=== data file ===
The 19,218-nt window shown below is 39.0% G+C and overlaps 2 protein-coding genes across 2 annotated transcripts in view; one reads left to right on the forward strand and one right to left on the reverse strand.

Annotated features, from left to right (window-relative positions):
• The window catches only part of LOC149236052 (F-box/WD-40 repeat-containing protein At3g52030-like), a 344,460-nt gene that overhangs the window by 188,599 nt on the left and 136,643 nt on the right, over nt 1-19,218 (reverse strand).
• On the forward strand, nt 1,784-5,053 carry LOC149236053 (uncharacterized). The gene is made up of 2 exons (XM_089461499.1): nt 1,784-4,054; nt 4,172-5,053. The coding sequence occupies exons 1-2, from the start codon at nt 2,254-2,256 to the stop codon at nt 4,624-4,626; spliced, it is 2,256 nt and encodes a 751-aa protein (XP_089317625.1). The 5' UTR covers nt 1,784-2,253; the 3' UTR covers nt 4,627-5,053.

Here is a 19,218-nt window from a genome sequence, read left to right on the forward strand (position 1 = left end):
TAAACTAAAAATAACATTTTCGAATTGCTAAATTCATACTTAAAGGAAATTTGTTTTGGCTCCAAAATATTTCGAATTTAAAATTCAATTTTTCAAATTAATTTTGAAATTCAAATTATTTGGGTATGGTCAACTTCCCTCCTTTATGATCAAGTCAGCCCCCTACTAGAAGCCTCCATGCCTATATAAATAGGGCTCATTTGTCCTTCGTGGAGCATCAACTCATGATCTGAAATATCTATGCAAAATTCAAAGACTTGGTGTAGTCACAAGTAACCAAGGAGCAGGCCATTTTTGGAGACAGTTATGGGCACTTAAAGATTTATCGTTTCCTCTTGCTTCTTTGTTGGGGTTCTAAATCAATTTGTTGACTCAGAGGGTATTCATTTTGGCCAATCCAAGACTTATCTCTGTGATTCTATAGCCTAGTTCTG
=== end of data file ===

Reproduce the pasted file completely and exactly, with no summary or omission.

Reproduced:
The 19,218-nt window shown below is 39.0% G+C and overlaps 2 protein-coding genes across 2 annotated transcripts in view; one reads left to right on the forward strand and one right to left on the reverse strand.

Annotated features, from left to right (window-relative positions):
• The window catches only part of LOC149236052 (F-box/WD-40 repeat-containing protein At3g52030-like), a 344,460-nt gene that overhangs the window by 188,599 nt on the left and 136,643 nt on the right, over nt 1-19,218 (reverse strand).
• On the forward strand, nt 1,784-5,053 carry LOC149236053 (uncharacterized). The gene is made up of 2 exons (XM_089461499.1): nt 1,784-4,054; nt 4,172-5,053. The coding sequence occupies exons 1-2, from the start codon at nt 2,254-2,256 to the stop codon at nt 4,624-4,626; spliced, it is 2,256 nt and encodes a 751-aa protein (XP_089317625.1). The 5' UTR covers nt 1,784-2,253; the 3' UTR covers nt 4,627-5,053.

Here is a 19,218-nt window from a genome sequence, read left to right on the forward strand (position 1 = left end):
TAAACTAAAAATAACATTTTCGAATTGCTAAATTCATACTTAAAGGAAATTTGTTTTGGCTCCAAAATATTTCGAATTTAAAATTCAATTTTTCAAATTAATTTTGAAATTCAAATTATTTGGGTATGGTCAACTTCCCTCCTTTATGATCAAGTCAGCCCCCTACTAGAAGCCTCCATGCCTATATAAATAGGGCTCATTTGTCCTTCGTGGAGCATCAACTCATGATCTGAAATATCTATGCAAAATTCAAAGACTTGGTGTAGTCACAAGTAACCAAGGAGCAGGCCATTTTTGGAGACAGTTATGGGCACTTAAAGATTTATCGTTTCCTCTTGCTTCTTTGTTGGGGTTCTAAATCAATTTGTTGACTCAGAGGGTATTCATTTTGGCCAATCCAAGACTTATCTCTGTGATTCTATAGCCTAGTTCTG